Zé Celso, Walmor y Cacilda 64–2014: O ROBOGÓLPE, 2014. Performance views, Teatro Oficina, Săo Paulo. Left: Zé Celso.

SINCE ITS FOUNDING IN 1958, Teatro Oficina has been the touchstone for avant-garde theater in Brazil. Originally conceived and still led by legendary actor-director José Celso Martinez Corręa—aka Zé Celso—Teatro Oficina is housed in downtown Săo Paulo in a heritage-listed building designed by architects Lina Bo Bardi and Edson Elito. Directly engaging the ideology and rhetoric of the military dictatorship during its reign while exemplifying the “anthropophagic” strategies propagated by the Brazilian artistic movement known as Tropicália, the group continues to be one of the stalwart critical voices in Brazil’s cultural production.

The theater’s architecture is striking. One wall is consumed by a monumental window that faces a vast, empty lot—valuable real estate sought after for the kinds of high-rise constructions emblematic of Săo Paulo’s contemporary topography. Audiences are seated on scaffolding on either side of an elongated performance area, a slightly inclined corridor that features a boardwalk and a small stage for live musical accompaniment. The inclusive design—there are minimal architectonic barriers dividing audience and performers—is complemented by a dramaturgical disposition toward participation, with actors often inviting audience members to interact during the play.

Many of the works conceived by Zé Celso in recent years have been dedicated to and inspired by the well-known Brazilian actor Cacilda Becker (1921–1969), who died after a stroke suffered onstage performing in a production of Waiting for Godot. Since Zé Celso’s Cacilda! (1998), there has been the Brazylian Wandering Star – Cacilda!! (2009), Cacilda!!! Glory in the TBC and 68 Here Now!!! (2013), and Cacilda!!!! The Film & Theatre Factory Film (2013). After all this, Cacilda!!!!! is scheduled to open in July of 2014.

Walmor y Cacilda 64–2014: O ROBOGÓLPE, Zé Celso’s current play, opened on April 25th, the fortieth anniversary of Portugal’s Carnation Revolution. It follows in the tradition of the prior “Cacilda” works, with the eponymous “Walmor” referring to Cacilda’s last husband, Walmor Chagas, who died last year of a suspected suicide. Walmor y Cacilda… is layered with references to the era of the military dictatorship and the history of theater, with analogies created to events in our recent past. As we close in on the World Cup (here simply called Copa) and the upcoming elections, Brazil has seen numerous protests against government spending on sports events, while essential public health services have been neglected. As a symbol of repression, the state recently presented the new armor for military police, a full-body costume redolent of Robocop, to be used in the so-called “safety procedures” of the soccer tournament.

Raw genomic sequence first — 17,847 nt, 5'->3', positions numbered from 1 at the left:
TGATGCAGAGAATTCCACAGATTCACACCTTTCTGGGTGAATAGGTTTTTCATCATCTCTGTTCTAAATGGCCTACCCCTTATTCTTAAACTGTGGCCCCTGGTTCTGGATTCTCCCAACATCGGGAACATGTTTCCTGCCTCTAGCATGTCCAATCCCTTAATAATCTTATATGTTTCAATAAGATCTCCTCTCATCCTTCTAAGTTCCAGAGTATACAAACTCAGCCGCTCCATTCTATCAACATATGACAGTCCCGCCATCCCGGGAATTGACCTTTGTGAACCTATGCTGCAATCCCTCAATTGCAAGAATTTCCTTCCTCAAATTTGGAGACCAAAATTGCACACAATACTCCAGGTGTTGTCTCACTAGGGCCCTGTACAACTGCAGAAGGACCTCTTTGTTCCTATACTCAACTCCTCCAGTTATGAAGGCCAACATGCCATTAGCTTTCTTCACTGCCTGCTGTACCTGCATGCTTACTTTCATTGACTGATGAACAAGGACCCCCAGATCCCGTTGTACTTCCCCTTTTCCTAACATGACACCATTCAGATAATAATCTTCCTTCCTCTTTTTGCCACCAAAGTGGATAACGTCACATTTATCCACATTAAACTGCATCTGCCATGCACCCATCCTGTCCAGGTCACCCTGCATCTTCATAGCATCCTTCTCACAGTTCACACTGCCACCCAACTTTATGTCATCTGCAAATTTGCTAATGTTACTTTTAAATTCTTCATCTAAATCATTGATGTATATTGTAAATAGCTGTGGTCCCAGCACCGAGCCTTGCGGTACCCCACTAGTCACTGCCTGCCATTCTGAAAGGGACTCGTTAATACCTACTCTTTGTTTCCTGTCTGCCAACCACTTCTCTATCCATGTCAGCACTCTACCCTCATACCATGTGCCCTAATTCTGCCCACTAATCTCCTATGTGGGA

“The Military police dressed as ROBOCOP!!” writes Zé Celso on his blog. “The Power of the State intending to ban the use of masks in demonstrations, while presenting the ROBOCOPA to us, unmasked, unarmed? Is it a declaration of war?”

And his ensemble, Uzyna Uzona, appeals: “How do we, bodies subjected to life and history, live as free beings, how do we deal with this strange entity of people that resemble tanks in a science fiction war?”

Such is the point of departure for Walmor y Cacilda 64–2014. On entering the theater, we’re greeted by a sacral chorus and the smell of incense. On the upper level of the scaffolding sits former Brazilian president Getulio Vargas (played by Marcelo Drummond), wearing a red gown as he reads his suicide letter from 1954. “I leave life,” he concludes, “to enter history.” A chorus calling for a counterrevolution by the armed forces follows his disappearance. What arrives instead is the Robocop costume, accompanied by a soundtrack evocative of a bombastic Hollywood movie. The Robocop is met with endorsement by a slimy figure representing the CIA’s involvement with the 1964 military coup, carrying a bag of US dollars; from the opposite end, a group of nuns enters holding rosaries—they personify the Marcha da Família com Deus pela Liberdade, a group that demonstrated, together with landowners and the Săo Paulo bourgeoisie, against left-wing reforms planned by the pre-coup government (1961–1964) of Joăo Goulart.

The actors who have amassed on stage remove the red elements of their costumes to expose the blue, green, and yellow of the Brazilian flag. Under the new circumstances of the military government, conditions for free artistic expression are tightened. In a meeting with an official from the DOPS (Department for Political and Social Order, 1924–1983), Cacilda and actress Maria Della Costa seduce their interrogators and liberate Cacilda’s sister Cleyde. In the same go they achieve the opening of all closed-down theaters. As the play reaches its denouement, Zé Celso is brought onto the stage in a wheelchair, carrying a red carnation (in homage to the Portuguese revolution from 1974); he stands and begins a poetic rant on politics, cultural funding, real-estate speculation, and the Copa. Robocop uniforms are buried in the boardwalk and the audience, together with the actors, finish with a song of protest: “Robogolpe, Robocopa,” we go, as we leave the theater.

Tobi Maier is a writer and curator based in Săo Paulo.

Walmor y Cacilda 64–2014 runs through Sunday, June 29, 2014 at Teatro Oficina in Săo Paulo.